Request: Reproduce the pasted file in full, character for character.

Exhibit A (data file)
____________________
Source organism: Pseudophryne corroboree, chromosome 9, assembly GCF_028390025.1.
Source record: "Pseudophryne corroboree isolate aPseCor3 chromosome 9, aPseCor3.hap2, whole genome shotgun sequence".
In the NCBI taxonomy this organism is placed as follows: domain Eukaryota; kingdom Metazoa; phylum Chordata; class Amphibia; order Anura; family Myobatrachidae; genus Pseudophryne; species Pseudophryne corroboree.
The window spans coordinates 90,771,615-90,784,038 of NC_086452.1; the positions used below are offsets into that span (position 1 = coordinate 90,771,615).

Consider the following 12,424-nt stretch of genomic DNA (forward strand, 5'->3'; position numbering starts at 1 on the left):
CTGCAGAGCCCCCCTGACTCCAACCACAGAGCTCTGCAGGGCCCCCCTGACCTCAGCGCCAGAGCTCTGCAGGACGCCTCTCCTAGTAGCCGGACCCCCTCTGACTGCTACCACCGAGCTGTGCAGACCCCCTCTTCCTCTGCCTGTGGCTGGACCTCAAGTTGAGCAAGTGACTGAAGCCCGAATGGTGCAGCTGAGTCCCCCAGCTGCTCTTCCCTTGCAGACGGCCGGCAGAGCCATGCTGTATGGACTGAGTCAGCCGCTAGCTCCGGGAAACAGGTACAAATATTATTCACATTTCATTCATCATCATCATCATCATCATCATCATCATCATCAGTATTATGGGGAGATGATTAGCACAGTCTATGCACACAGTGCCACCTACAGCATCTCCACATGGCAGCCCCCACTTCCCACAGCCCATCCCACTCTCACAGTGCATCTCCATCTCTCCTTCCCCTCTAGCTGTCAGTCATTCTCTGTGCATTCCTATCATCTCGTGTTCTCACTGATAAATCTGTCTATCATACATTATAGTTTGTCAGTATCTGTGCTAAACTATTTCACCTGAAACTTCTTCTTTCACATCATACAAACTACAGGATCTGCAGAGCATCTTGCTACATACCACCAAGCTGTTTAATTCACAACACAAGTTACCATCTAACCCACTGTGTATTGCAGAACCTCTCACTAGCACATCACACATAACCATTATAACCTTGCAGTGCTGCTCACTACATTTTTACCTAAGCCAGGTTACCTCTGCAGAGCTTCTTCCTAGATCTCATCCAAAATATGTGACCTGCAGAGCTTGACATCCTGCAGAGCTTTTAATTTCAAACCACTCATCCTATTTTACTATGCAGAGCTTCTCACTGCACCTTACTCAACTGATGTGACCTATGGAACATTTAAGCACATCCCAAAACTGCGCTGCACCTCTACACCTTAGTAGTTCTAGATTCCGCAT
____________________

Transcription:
Source organism: Pseudophryne corroboree, chromosome 9, assembly GCF_028390025.1.
Source record: "Pseudophryne corroboree isolate aPseCor3 chromosome 9, aPseCor3.hap2, whole genome shotgun sequence".
In the NCBI taxonomy this organism is placed as follows: domain Eukaryota; kingdom Metazoa; phylum Chordata; class Amphibia; order Anura; family Myobatrachidae; genus Pseudophryne; species Pseudophryne corroboree.
The window spans coordinates 90,771,615-90,784,038 of NC_086452.1; the positions used below are offsets into that span (position 1 = coordinate 90,771,615).

Consider the following 12,424-nt stretch of genomic DNA (forward strand, 5'->3'; position numbering starts at 1 on the left):
CTGCAGAGCCCCCCTGACTCCAACCACAGAGCTCTGCAGGGCCCCCCTGACCTCAGCGCCAGAGCTCTGCAGGACGCCTCTCCTAGTAGCCGGACCCCCTCTGACTGCTACCACCGAGCTGTGCAGACCCCCTCTTCCTCTGCCTGTGGCTGGACCTCAAGTTGAGCAAGTGACTGAAGCCCGAATGGTGCAGCTGAGTCCCCCAGCTGCTCTTCCCTTGCAGACGGCCGGCAGAGCCATGCTGTATGGACTGAGTCAGCCGCTAGCTCCGGGAAACAGGTACAAATATTATTCACATTTCATTCATCATCATCATCATCATCATCATCATCATCATCAGTATTATGGGGAGATGATTAGCACAGTCTATGCACACAGTGCCACCTACAGCATCTCCACATGGCAGCCCCCACTTCCCACAGCCCATCCCACTCTCACAGTGCATCTCCATCTCTCCTTCCCCTCTAGCTGTCAGTCATTCTCTGTGCATTCCTATCATCTCGTGTTCTCACTGATAAATCTGTCTATCATACATTATAGTTTGTCAGTATCTGTGCTAAACTATTTCACCTGAAACTTCTTCTTTCACATCATACAAACTACAGGATCTGCAGAGCATCTTGCTACATACCACCAAGCTGTTTAATTCACAACACAAGTTACCATCTAACCCACTGTGTATTGCAGAACCTCTCACTAGCACATCACACATAACCATTATAACCTTGCAGTGCTGCTCACTACATTTTTACCTAAGCCAGGTTACCTCTGCAGAGCTTCTTCCTAGATCTCATCCAAAATATGTGACCTGCAGAGCTTGACATCCTGCAGAGCTTTTAATTTCAAACCACTCATCCTATTTTACTATGCAGAGCTTCTCACTGCACCTTACTCAACTGATGTGACCTATGGAACATTTAAGCACATCCCAAAACTGCGCTGCACCTCTACACCTTAGTAGTTCTAGATTCCGCAT